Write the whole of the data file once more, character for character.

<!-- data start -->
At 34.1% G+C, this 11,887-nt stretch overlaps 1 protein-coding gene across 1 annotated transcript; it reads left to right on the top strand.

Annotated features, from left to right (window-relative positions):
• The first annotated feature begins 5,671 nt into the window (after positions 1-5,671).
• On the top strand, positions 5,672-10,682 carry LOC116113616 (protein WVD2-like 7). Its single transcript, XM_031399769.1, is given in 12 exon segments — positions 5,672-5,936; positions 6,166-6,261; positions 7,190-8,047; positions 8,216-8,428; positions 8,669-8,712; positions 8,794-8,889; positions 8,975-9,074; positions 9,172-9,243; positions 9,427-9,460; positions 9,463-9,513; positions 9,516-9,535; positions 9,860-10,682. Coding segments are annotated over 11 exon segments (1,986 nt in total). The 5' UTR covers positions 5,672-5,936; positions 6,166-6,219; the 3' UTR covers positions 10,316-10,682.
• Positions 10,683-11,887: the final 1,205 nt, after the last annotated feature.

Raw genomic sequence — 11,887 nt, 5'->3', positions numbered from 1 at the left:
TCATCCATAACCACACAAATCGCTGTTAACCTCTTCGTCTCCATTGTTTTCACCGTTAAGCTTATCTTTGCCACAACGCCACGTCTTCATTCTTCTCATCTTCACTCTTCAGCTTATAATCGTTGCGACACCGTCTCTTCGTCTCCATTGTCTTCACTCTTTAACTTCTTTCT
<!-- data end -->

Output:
At 34.1% G+C, this 11,887-nt stretch overlaps 1 protein-coding gene across 1 annotated transcript; it reads left to right on the top strand.

Annotated features, from left to right (window-relative positions):
• The first annotated feature begins 5,671 nt into the window (after positions 1-5,671).
• On the top strand, positions 5,672-10,682 carry LOC116113616 (protein WVD2-like 7). Its single transcript, XM_031399769.1, is given in 12 exon segments — positions 5,672-5,936; positions 6,166-6,261; positions 7,190-8,047; positions 8,216-8,428; positions 8,669-8,712; positions 8,794-8,889; positions 8,975-9,074; positions 9,172-9,243; positions 9,427-9,460; positions 9,463-9,513; positions 9,516-9,535; positions 9,860-10,682. Coding segments are annotated over 11 exon segments (1,986 nt in total). The 5' UTR covers positions 5,672-5,936; positions 6,166-6,219; the 3' UTR covers positions 10,316-10,682.
• Positions 10,683-11,887: the final 1,205 nt, after the last annotated feature.

Raw genomic sequence — 11,887 nt, 5'->3', positions numbered from 1 at the left:
TCATCCATAACCACACAAATCGCTGTTAACCTCTTCGTCTCCATTGTTTTCACCGTTAAGCTTATCTTTGCCACAACGCCACGTCTTCATTCTTCTCATCTTCACTCTTCAGCTTATAATCGTTGCGACACCGTCTCTTCGTCTCCATTGTCTTCACTCTTTAACTTCTTTCT